In this article, this week’s guest contributor – coach and Hypnotherapist Marco Nisida – explains why curiosity makes you a better hypnotherapist.
You’re with a subject.
They’re describing how overwhelmed and hopeless they feel about the issue they have come to you for.
The more they talk about it, the more it starts to feel real to you.
So much so, you begin to get sucked into their story and start to even doubt your ability to solve their problem.
Your subject has become so good at reinforcing their problem over and over again, that their natural defense against yours frames, thoughts and suggestions only creates stronger negative hypnotic stories each time.
In other words, you’ve just been hypnotized by them. Your subject has presented their problem so strongly that you begin to buy into their reality of no-possibilities.
When this happens, the session starts to descend down a rabbit hole of frustration and failure, until the point where you’re no longer of any service to your subject.
If the answer to this is “unfortunately yes”… fear not, as there is a strategy that never fails when it comes to setting a hypnotherapy session for success.
That “strategy” is to leverage your own curiosity.
When you’re curious you start asking questions. And in doing so, you start to open your subject’s mind up to infinite possibilities.
And as the hypnotherapist, your curiosity frees you from your own mental constraints set by your need to find a quick solution.
As when your focus is directed towards finding a quick solution – rather than taking the time to understand the root cause of the problem – you quite often miss the easiest and most effective solution.
Genuine curiosity will naturally help you to:
- understand the parameters of the problem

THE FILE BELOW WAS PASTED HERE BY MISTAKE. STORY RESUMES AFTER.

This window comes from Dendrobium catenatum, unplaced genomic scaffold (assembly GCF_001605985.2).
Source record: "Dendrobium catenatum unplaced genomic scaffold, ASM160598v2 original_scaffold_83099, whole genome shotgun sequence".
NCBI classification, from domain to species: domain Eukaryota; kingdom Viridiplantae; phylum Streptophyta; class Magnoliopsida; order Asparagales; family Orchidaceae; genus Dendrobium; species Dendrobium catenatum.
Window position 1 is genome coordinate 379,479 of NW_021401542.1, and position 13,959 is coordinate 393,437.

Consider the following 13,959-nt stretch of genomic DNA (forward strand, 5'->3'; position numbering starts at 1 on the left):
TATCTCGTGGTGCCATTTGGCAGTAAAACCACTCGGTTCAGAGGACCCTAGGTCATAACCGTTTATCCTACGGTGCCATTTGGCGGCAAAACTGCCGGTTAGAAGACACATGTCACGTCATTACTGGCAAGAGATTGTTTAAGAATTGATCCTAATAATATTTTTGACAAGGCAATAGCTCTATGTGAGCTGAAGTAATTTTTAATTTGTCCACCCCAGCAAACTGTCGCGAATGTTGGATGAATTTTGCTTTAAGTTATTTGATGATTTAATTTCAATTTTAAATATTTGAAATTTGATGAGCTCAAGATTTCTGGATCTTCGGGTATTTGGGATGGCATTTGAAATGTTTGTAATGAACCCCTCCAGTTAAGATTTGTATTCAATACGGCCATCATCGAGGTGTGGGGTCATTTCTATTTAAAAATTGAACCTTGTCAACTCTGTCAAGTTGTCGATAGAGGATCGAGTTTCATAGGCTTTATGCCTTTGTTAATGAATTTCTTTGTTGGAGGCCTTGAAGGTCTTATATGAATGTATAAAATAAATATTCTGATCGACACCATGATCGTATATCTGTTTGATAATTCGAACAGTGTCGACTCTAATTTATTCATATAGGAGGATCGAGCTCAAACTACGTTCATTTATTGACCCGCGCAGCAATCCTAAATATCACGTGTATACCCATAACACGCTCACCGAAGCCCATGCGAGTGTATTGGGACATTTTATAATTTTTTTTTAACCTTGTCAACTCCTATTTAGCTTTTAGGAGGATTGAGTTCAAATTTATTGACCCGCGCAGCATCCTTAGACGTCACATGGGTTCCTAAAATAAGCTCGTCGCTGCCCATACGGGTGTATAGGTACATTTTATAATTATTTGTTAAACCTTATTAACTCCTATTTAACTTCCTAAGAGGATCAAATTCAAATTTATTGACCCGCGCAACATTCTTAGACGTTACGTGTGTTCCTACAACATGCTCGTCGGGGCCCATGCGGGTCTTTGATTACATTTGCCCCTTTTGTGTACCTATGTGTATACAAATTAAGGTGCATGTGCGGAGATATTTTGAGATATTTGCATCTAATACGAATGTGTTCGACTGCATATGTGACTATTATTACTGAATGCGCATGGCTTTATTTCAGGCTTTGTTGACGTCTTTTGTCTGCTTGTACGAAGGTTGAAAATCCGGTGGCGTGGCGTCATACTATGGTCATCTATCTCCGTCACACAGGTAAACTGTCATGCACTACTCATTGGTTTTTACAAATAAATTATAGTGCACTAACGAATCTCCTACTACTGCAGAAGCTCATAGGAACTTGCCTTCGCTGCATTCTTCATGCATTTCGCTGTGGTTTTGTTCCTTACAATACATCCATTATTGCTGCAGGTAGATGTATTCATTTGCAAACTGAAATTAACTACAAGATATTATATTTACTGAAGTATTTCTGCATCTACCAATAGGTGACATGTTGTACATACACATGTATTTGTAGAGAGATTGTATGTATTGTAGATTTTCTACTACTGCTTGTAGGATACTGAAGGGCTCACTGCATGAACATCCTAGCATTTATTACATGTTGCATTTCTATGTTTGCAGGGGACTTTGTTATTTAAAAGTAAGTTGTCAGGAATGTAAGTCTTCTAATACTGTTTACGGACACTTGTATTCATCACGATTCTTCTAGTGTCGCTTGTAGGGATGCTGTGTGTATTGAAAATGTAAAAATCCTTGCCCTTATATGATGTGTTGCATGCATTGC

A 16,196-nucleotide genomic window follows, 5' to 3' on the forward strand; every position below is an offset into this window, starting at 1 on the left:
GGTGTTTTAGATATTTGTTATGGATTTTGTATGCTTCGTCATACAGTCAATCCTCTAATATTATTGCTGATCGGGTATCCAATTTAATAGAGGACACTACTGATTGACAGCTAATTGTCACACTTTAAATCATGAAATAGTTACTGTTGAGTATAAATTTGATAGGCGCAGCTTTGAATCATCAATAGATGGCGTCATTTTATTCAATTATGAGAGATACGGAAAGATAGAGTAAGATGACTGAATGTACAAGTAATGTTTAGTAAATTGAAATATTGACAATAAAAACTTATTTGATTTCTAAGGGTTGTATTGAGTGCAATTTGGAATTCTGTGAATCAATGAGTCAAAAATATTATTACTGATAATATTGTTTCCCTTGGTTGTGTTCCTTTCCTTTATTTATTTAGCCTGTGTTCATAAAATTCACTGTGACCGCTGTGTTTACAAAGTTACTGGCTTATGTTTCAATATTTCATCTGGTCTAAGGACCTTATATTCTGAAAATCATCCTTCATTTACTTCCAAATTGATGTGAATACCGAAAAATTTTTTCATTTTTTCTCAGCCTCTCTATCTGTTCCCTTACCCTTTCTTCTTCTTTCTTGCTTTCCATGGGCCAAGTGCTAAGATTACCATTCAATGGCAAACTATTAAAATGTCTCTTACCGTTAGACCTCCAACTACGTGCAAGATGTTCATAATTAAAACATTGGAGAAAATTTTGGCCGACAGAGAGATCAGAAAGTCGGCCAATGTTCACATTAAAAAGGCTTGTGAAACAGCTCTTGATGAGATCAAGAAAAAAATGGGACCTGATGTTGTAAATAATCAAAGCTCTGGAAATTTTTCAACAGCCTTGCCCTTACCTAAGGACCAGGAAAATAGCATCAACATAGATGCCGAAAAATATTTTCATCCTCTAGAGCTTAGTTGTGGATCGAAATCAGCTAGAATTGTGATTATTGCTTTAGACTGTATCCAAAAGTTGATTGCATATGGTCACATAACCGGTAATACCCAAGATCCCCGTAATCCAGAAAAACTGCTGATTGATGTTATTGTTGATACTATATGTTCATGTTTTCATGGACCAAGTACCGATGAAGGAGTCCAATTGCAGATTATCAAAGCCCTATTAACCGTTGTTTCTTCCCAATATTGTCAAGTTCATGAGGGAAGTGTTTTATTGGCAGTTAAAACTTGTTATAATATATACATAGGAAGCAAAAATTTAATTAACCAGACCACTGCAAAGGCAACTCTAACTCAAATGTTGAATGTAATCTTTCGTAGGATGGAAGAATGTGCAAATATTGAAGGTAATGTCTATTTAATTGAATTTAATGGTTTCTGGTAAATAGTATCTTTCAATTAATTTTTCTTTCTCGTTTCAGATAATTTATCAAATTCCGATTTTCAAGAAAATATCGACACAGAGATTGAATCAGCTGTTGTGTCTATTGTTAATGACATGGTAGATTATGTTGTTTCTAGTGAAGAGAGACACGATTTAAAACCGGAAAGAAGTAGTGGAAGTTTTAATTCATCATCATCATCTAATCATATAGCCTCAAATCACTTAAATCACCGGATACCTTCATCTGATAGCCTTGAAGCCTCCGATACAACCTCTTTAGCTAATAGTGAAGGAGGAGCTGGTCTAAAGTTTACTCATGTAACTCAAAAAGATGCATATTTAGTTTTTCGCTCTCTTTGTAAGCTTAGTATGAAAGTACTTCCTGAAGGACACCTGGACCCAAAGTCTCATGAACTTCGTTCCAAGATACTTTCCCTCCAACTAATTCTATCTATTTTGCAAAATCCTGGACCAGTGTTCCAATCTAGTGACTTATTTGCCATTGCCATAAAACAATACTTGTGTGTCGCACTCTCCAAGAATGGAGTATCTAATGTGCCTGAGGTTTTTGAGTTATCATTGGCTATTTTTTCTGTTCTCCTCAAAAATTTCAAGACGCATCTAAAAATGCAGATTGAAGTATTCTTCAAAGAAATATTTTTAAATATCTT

- investigate and understand the root cause of the issue
- discover the frames, assumptions, thoughts, contexts, implications and conclusions your subject had to make in order to sustain the problem
- understand the mental and the emotional processes your subject follows in order to constantly recreate and reinforce problematic conclusions
- remove the pressure to be “great” or to ask the “right” questions – as instead, you’ll just follow your natural curiosity (which can lead to some serious mind bending moments!)
In fact, when you’re genuinely curious you cannot help but ask powerful questions that naturally help you to use the PCAT Formula by:
- identifying the real parameters of the problem
- bypassing the critical factor
- activating an unconscious response
- accessing resources
- transforming and testing
Think of it this way…
Imagine you’re a fireman and your subject is trapped in a room in a burning skyscraper.
Now, imagine this building having thousands of rooms and doors.
How could you possibly help them if you don’t understand exactly which room your subject is in?
You might end up trying to force doors that won’t open or simply losing time entering the wrong rooms. And as there are so many of them, perhaps the building will burn before you’re able to find your subject?
Now imagine how much easier it would be to rescue them if you used a walkie-talkie to communicate so that you could ask them questions to help locate them?
Wouldn’t it be much easier and more effective?
Your “walkie talkie” in hypnotherapy is your curiosity.
It’s your ability to ask powerful questions to help you find a solution. And isn’t this what a mind bending moment is all about? The ability to transport someone from a position of no-possibilities to infinite possibilities?
I know that it may sound counterintuitive, but the more you try to solve a problem, often the less you’re able to.
Or in other words, the more you try to be the “best” hypnotist – the further away from the holy grail you move …(aka the solution). (And this really relates to most things in life… doesn’t it?)
So with this in mind, genuine curiosity takes the pressure off while providing you with the best tools (curiosity-driven questions) to naturally solve problems by looking where nobody else – including your subject – does.
So before starting your next hypnotherapy session, remind yourself to resist the urge to push consciously what should be happening unconsciously – simply by taking the time to ask questions.
This article has been inspired by Igor Ledochowsk to such an extent that I would strongly suggest anybody interested in becoming a better hypnotherapist to study Igor’s Mind Bending Language programs as they have been an immense value for myself and my clients.